First court proceedings set for Tuesday in Amber Guyger's murder case

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Former Dallas police officer Amber Guyger is expected to appear in court Tuesday. 

It will be the first time there will be any matters taken up before the judge since Guyger was indicted for the murder of Botham Jean. The fired Dallas police officer has a high-powered legal team defending her.

It was early September when Guyger entered the wrong apartment and shot Jean, claiming she thought he was an intruder.

One of the big concerns for the defense is how much publicity the case has received.

It may only be a formality before Judge Tammy Kemp on Tuesday of scheduling a legal action a few weeks down the calendar. It’s called filing a pass slip. But nothing about the case is just a formality, and nothing about it will likely get a pass from the media and courthouse observers.

The last public image of Guyger was her book-in photo by Mesquite police after being indicted for murder.

Jean was killed by Guyger in September when Guyger said she mistook his Southside Flats apartment for hers and thought he was an intruder. Tuesday will be the first step down a legal road of proceedings that will end with her facing trial.

“The attorney will go down to fill out what’s called a pass-slip, do a letter of representation and then they’ll meet with the prosecutor,” explained George Milner, an attorney who is not involved in the case.

Jason Hermus, the chief prosecutor for the Public Integrity Unit, is the lead prosecutor.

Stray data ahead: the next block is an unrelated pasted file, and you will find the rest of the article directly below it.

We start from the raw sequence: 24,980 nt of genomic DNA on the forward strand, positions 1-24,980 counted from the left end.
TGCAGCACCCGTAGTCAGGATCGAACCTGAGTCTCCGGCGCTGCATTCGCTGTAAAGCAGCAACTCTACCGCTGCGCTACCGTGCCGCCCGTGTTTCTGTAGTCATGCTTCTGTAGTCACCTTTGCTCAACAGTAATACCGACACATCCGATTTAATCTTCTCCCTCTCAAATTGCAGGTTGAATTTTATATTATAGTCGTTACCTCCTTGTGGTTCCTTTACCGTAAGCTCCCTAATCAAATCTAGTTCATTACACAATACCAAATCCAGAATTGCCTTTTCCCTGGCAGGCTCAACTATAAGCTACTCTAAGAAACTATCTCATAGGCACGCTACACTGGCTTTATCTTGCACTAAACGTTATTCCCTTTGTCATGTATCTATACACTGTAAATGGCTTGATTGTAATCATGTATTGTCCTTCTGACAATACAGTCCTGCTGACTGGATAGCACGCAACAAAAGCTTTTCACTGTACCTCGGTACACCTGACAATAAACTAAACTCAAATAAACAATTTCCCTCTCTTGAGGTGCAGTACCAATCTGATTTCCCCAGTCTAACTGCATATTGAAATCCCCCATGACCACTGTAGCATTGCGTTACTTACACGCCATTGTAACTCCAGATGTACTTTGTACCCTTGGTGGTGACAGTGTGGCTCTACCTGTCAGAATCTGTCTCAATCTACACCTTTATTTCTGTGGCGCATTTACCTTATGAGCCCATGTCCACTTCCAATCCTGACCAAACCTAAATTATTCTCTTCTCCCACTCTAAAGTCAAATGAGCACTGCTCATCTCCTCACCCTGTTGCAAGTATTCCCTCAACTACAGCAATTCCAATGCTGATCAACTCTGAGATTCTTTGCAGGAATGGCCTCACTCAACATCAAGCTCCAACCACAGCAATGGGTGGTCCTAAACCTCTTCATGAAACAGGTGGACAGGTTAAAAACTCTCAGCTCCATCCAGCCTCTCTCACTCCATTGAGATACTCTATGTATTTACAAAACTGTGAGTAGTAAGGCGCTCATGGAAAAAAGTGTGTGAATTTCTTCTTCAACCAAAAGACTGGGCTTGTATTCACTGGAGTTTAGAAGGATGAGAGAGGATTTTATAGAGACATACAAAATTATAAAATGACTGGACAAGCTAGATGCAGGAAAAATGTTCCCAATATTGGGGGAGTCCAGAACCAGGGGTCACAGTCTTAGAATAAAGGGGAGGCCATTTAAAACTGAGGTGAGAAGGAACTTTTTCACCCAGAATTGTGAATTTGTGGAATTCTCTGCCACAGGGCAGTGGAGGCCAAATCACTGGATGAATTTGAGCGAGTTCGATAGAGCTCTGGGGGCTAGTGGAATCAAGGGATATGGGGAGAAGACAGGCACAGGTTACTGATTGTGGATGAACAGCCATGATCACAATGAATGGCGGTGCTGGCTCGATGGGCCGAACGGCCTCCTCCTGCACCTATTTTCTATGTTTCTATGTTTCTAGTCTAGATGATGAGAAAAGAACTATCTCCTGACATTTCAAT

Milner said it is the normal process in any murder case except “in a case like this there probably would be no plea offer or plea negotiations. It’s just too big a case. Too premature for that.”

The case has garnered international attention because Jean was a Saint Lucia native and because of how it happened with an off-duty Dallas officer thinking she was in her home.

Milner feels like it’s too premature to request a change of venue but it will eventually take place.

“You've got people who believe she should never have been charged or they believe she's already guilty, and there’s no in-between,” Milner said. “And I mean if you're just loosely paying attention to the news, you know about this case.”

Robert Rogers, a longtime police attorney and former prosecutor Toby Shook make up Guyger’s defense team. They’ve now added appellate specialist Mike Mowla to the team.

“It’s a perfect team,” Milner said. “That’s a very good team.”

Milner expects a flood of media to report on the team's every action until trial.

“I suspect they'll be media from all over the place — not just local and regional. I think there'll be media from everywhere,” Milner said.

The defense will also now be able to get discovery, meaning they’ll obtain copies of what the state has as it relates to the case.

There is likely to be several more basic steps in the case before important motions are filed.